Several Democrats facing competitive elections began distancing themselves Tuesday from embattled New York Rep. Charles Rangel as a potentially damaging hearing on whether he violated House ethics rules drew near.
As Rangel's lawyers tried to negotiate a settlement to avoid a public ethics trial — set to begin Thursday — Democrats attempted to shift focus away from vulnerable lawmakers under pressure from GOP challengers over the Rangel controversy.
"I think everyone would like to have it go away in the sense that this is not a pleasant process," said House Majority Leader Steny Hoyer, D-Md. Hoyer was peppered with questions about Rangel at a news conference designed to detail the party's message for the upcoming recess period in August.
An ethics subcommittee charged Rangel, a Democrat, with unspecified violations July 22 after an 18-month investigation into his fundraising, taxes and financial disclosure statements. The charges will be unveiled at the hearing — the first step in a process unfolding before the midterm elections.
Rep. Zoe Lofgren, D-Calif., chairwoman of the House ethics committee, denied that lawmakers were working on a plea deal with Rangel to avoid a trial. She told the Associated Press that Rangel's lawyers are negotiating with the committee's non-partisan staff.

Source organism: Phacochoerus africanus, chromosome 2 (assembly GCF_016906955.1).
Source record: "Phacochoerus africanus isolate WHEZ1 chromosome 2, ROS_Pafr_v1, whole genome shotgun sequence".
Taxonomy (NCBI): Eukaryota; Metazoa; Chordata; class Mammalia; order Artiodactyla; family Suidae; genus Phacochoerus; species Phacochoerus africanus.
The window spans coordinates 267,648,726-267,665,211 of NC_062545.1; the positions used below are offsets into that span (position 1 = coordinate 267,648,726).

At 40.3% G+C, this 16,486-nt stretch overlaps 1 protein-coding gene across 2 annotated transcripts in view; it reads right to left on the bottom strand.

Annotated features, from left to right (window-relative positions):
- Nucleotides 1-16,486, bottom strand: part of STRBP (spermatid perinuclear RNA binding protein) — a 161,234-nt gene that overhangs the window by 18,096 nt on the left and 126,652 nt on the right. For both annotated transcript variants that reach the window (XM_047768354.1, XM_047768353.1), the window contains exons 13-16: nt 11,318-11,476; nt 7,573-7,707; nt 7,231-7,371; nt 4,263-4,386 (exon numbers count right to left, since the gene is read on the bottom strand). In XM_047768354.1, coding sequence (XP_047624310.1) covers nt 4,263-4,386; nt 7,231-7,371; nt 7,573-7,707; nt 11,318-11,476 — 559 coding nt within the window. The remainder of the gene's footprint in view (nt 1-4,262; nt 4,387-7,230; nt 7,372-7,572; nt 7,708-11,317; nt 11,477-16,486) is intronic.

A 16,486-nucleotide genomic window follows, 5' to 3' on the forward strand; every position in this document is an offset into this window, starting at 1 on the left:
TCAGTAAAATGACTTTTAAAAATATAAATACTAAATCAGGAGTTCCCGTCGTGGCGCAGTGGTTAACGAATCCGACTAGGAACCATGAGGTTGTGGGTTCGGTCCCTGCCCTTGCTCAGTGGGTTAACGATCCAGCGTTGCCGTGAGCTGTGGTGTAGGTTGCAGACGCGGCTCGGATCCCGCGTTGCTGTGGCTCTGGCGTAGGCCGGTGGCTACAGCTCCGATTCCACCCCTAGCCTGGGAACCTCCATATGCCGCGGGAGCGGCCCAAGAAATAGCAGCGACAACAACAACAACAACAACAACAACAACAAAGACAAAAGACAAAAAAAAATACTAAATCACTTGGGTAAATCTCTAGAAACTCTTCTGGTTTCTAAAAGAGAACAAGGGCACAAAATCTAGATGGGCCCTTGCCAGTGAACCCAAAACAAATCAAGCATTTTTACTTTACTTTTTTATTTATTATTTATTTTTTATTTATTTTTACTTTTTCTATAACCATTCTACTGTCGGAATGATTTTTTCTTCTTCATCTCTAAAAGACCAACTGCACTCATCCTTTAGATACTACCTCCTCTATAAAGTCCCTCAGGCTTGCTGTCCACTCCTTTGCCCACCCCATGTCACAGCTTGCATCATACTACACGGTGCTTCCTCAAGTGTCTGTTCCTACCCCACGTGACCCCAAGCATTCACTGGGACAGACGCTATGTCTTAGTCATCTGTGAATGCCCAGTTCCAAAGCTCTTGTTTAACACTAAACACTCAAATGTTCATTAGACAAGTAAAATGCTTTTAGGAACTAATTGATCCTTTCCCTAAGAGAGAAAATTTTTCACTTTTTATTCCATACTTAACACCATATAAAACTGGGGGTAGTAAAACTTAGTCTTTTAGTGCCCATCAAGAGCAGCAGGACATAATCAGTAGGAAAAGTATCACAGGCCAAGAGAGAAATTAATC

If the negotiations result in an agreement, the committee could vote to accept it at the meeting this week.
Democratic leaders, including Hoyer, said the Rangel investigation demonstrates the ethics review process works, but a growing number of Democratic candidates are nevertheless trying to keep the imbroglio from becoming a factor in their races.
Idaho Rep. Walt Minnick became the second House Democrat to call for Rangel to resign, following Rep. Betty Sutton, D-Ohio, who made that request last week. Both are in competitive races this year, according to the non-partisan Cook Political Report.
"I always prefer to let voters decide whether or not someone should keep his or her seat," Minnick said in a statement. "However ... provided the facts are as alleged, I think it's clear that he should resign."
Colorado Rep. Betsy Markey, became the latest lawmaker prepared to dump campaign contributions from Rangel. Spokesman Ben Marter said Markey's campaign will give the equivalent of Rangel's contributions, or $7,000, to charity if the representative is formally charged this week.
Rep. Kathy Dahlkemper, D-Pa., and Rep. Brad Ellsworth, the Democratic Senate nominee in Indiana, are also donating the amounts they received from Rangel.
The scramble to remove any political ties to Rangel comes as the former House Ways and Means Committee chairman faces a televised meeting on the ethics charges.
The last time the ethics panel held such a hearing was in 2002 for James Traficant, an Ohio Democrat later expelled from Congress.
Rangel's controversy is playing in congressional races across the country as Republicans remind voters that House Speaker Nancy Pelosi, D-Calif., orchestrated the Democratic takeover of the House in 2006 in part by promising to "drain the swamp" of ethics violations.
"The fact is, the swamp has not been drained," House Minority Leader John Boehner, R-Ohio, said.
Although some Democrats were sliding away from Rangel, the 80-year-old Washington veteran still retained allies. Former New York City mayor David Dinkins said he told Rangel to stick it out and predicted the GOP wouldn't gain much ground.
"If that's the best they can come up with," said Dinkins, a Democrat, "they may as well pack it in."